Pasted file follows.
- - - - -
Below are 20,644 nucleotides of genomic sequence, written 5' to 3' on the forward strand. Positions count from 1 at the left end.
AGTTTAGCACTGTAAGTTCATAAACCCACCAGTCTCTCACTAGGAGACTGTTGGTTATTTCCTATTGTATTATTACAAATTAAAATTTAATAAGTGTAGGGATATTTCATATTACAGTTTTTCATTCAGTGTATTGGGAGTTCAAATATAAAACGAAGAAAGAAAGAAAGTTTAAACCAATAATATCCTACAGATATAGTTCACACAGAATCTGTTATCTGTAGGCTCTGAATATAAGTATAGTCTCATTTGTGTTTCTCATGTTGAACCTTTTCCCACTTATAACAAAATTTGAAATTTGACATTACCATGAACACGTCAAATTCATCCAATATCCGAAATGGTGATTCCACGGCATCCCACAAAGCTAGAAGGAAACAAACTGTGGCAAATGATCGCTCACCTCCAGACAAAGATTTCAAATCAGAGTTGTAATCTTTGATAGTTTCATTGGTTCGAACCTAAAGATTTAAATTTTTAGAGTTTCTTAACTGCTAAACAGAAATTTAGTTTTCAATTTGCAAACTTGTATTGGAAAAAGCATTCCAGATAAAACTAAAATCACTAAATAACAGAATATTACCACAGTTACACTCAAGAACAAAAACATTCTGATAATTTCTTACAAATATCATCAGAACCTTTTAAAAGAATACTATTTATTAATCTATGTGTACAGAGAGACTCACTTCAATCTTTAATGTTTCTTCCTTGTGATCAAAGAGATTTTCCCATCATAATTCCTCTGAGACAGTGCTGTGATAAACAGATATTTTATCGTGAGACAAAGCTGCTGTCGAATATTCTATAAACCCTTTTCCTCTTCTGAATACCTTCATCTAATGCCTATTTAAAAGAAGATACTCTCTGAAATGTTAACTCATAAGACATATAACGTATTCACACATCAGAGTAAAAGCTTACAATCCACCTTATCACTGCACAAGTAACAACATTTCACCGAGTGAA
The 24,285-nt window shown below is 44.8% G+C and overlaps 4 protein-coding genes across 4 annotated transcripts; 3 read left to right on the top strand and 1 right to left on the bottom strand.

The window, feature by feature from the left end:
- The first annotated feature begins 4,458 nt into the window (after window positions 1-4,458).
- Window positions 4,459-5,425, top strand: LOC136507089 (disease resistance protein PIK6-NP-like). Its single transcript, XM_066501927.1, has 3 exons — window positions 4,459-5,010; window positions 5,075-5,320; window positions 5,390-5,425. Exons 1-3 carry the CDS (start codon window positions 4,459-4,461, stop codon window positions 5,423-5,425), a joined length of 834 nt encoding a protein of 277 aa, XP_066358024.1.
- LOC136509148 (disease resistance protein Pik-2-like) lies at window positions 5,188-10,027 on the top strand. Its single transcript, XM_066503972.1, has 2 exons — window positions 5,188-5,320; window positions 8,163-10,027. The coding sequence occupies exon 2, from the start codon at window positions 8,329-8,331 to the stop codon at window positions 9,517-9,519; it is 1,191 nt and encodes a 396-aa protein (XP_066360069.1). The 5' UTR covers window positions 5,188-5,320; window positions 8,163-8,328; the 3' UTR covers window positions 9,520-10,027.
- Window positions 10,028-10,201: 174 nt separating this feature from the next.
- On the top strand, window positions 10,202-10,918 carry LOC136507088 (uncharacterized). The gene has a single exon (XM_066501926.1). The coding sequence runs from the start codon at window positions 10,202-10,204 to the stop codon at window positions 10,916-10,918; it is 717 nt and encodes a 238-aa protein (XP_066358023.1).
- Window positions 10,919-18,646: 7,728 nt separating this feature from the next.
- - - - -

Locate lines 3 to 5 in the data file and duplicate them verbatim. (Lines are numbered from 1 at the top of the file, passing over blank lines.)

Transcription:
The 24,285-nt window shown below is 44.8% G+C and overlaps 4 protein-coding genes across 4 annotated transcripts; 3 read left to right on the top strand and 1 right to left on the bottom strand.

The window, feature by feature from the left end:
- The first annotated feature begins 4,458 nt into the window (after window positions 1-4,458).